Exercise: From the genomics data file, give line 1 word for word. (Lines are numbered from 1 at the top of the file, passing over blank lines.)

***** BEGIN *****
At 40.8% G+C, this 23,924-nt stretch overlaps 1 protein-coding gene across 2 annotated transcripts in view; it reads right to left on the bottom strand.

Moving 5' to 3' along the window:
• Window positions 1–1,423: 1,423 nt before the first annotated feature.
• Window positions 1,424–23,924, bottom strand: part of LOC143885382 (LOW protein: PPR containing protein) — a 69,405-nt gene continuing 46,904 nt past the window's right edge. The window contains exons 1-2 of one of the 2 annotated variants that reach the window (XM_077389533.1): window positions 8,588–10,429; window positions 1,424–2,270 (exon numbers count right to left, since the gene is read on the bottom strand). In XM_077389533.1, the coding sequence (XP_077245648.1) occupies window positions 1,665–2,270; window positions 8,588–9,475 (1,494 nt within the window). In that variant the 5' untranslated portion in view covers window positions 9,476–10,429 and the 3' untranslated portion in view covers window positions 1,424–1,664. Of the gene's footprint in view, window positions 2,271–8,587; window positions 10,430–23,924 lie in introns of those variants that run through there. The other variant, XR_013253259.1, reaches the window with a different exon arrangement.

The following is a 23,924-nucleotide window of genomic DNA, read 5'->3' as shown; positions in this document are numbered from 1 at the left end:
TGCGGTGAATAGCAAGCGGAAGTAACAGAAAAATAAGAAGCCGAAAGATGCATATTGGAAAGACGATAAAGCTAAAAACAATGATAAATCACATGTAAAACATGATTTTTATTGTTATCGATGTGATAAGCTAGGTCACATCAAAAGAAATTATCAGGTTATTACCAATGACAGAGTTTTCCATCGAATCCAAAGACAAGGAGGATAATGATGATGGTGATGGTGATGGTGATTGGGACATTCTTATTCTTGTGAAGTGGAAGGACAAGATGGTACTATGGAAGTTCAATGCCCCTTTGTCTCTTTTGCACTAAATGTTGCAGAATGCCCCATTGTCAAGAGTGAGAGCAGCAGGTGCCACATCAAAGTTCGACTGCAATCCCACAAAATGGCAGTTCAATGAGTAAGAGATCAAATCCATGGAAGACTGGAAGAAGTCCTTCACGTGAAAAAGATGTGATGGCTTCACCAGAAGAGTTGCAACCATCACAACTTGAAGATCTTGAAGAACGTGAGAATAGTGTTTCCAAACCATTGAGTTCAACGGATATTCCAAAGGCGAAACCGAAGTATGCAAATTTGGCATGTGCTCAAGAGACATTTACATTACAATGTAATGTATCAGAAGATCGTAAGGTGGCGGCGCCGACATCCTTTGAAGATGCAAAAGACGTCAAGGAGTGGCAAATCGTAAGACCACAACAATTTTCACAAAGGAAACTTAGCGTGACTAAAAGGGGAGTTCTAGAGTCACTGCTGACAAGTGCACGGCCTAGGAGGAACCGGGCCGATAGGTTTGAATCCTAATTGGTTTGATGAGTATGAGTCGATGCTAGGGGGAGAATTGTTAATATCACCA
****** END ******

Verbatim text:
At 40.8% G+C, this 23,924-nt stretch overlaps 1 protein-coding gene across 2 annotated transcripts in view; it reads right to left on the bottom strand.